The relationship between Cecil and Lucy is a stark contrast to her past sudden, passionate relationship with George. Cecil is careful and deliberate, and only became interested in Lucy gradually. Cecil admires Lucy’s beauty, but his comparison of her to a painting is also subtly sexist: he does not recognize her as a full person, but sees her as an object of art.
In Rome, Cecil hinted to Lucy that they should marry, and she declined. He proposed again “among the flower-clad Alps,” and she again rejected him. But this time, she accepted his offer, and Cecil happily plans to write a letter to his mother. He thinks about Lucy’s country society around Windy Corner, and decides that “he ought to introduce her into more congenial circles as soon as possible.”
Again, Cecil is very deliberate and cautious in his approach to Lucy, unlike George. Just like George’s kiss, his attempt at a romantic scene takes place among beautiful natural scenery, though Cecil seems to admire that beauty too as a kind of picture rather than truly feeling its natural beauty. Although Lucy’s family is well-off, Cecil still looks down on the rural society around their home.
Mr. Beebe arrives and tells Cecil that he has come “for tea and for gossip.” He shares the news that a man named Sir Harry Otway has bought two nearby villas. Cecil is uninterested in such “local affairs.” Mr. Beebe asks what Cecil’s profession is, and Cecil says he has none. (Because he is so well-off, he doesn’t need one.) The two men continue to make small-talk and finally bond a bit over joking about the bad service provided by the servants at Windy Hill.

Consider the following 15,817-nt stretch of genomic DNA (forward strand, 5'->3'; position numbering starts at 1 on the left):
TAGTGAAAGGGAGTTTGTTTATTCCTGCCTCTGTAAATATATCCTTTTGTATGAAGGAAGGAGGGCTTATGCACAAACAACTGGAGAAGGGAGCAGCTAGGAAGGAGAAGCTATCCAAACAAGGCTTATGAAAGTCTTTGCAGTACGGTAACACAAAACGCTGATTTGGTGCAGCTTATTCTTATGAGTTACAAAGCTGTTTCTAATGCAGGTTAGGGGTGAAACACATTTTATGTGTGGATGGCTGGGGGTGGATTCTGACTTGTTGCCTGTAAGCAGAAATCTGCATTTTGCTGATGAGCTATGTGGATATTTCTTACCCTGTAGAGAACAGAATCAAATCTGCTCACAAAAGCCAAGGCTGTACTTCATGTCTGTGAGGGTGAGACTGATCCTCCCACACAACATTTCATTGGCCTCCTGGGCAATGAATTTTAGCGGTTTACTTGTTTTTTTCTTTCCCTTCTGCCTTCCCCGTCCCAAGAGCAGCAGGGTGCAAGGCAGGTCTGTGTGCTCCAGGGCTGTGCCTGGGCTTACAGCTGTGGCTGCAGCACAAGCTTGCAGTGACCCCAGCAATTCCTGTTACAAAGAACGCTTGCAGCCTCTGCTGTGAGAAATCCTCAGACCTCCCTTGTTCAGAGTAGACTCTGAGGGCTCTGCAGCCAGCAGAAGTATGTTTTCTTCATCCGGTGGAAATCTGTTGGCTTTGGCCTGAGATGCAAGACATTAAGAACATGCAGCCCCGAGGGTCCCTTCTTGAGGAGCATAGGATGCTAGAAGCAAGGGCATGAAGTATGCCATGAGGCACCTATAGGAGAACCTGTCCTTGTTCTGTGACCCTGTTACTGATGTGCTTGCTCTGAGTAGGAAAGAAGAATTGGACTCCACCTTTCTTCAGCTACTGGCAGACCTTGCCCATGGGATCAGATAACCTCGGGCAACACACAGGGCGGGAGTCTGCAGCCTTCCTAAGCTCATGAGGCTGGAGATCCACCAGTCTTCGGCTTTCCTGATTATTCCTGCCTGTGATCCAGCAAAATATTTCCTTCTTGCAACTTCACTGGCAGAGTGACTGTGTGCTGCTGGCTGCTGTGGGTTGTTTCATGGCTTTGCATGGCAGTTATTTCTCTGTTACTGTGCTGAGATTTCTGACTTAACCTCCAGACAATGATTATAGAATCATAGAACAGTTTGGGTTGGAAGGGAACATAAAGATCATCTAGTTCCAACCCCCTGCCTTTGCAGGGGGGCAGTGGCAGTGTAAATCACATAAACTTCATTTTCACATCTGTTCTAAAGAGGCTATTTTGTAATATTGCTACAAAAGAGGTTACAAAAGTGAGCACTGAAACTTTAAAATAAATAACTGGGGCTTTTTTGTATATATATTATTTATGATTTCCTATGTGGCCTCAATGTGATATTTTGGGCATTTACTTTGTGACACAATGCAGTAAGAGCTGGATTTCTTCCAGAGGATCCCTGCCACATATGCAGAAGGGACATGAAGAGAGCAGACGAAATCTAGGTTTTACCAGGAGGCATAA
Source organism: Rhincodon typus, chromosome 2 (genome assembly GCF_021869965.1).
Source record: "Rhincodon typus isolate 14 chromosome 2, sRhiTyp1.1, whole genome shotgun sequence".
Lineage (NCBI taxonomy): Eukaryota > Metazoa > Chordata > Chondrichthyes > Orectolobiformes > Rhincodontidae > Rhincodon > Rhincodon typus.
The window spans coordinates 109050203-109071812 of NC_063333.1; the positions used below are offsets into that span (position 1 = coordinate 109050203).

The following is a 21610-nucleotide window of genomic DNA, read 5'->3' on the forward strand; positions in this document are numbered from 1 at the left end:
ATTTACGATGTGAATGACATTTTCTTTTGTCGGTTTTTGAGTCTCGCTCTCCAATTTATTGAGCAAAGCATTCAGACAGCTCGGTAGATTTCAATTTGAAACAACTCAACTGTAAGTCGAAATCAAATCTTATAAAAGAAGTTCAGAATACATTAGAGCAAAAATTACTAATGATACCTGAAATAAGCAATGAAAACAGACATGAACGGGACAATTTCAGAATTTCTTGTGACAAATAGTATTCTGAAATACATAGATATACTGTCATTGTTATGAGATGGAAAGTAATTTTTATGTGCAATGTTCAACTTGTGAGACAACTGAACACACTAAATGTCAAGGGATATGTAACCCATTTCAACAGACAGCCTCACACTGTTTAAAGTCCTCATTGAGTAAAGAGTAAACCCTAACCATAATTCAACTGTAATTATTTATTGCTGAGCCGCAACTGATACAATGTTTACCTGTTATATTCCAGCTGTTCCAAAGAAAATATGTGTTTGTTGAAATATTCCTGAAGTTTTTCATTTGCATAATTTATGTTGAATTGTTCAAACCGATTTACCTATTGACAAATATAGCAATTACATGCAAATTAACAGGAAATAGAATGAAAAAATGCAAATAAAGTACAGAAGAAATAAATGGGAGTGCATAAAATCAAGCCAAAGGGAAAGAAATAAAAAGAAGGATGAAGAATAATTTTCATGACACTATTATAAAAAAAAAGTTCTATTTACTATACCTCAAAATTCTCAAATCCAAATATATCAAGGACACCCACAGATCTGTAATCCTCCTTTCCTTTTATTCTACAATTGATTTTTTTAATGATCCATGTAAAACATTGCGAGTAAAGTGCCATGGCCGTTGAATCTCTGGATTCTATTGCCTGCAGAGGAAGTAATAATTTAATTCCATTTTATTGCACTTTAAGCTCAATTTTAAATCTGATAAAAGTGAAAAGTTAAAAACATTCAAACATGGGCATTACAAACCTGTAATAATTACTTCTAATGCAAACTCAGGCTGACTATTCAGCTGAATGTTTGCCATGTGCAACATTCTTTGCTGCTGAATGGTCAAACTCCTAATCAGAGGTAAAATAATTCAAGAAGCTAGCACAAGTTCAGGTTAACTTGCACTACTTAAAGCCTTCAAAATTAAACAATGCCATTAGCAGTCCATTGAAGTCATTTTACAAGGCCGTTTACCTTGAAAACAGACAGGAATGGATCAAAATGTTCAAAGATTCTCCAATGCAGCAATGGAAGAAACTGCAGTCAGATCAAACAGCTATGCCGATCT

Cecil continues to look down rather snobbishly at the country society around Windy Corner. He is so wealthy he doesn’t need a job—a type becoming less and less common as the 20th century moves forward. Mr. Beebe is less conceited than Cecil, but he is also privileged enough to make fun of the servants.
Mr. Beebe and Cecil talk about Lucy. Mr. Beebe says that he made a drawing in Florence, with Lucy represented by a kite and Charlotte holding the string. He says the symbolic string of the kite never broke, and Cecil says, “It has broken now.” He tells Mr. Beebe of his new engagement. Mr. Beebe apologizes for talking about Lucy “in this flippant, superficial way.” He says that he knew in Florence that Lucy would eventually “take some momentous step,” and now she has taken it.
Mr. Beebe’s drawing straightforwardly symbolizes how Lucy was under the control of Charlotte in Florence. He and Cecil see Lucy’s engagement as a step toward independence, but in becoming engaged to Cecil, Lucy may simply be entering under someone else’s control and influence, breaking free of one string only to be tied to another.
Freddy and Mrs. Honeychurch enter, and both are excited about the engagement. The narrator quips that “an engagement is so potent a thing that sooner or later it reduces all who speak of it to this state of cheerful awe.” Everyone at Windy Corner cannot help but feel happy about the engagement, and they sit down for “a very pleasant tea-party.”
Freddy has his reservations about Cecil, but he and Mrs. Honeychurch show good manners in being so cheerful about the matter. Freddy is not so much lying as simply being carried away with the excitement of the long-standing tradition of marriage.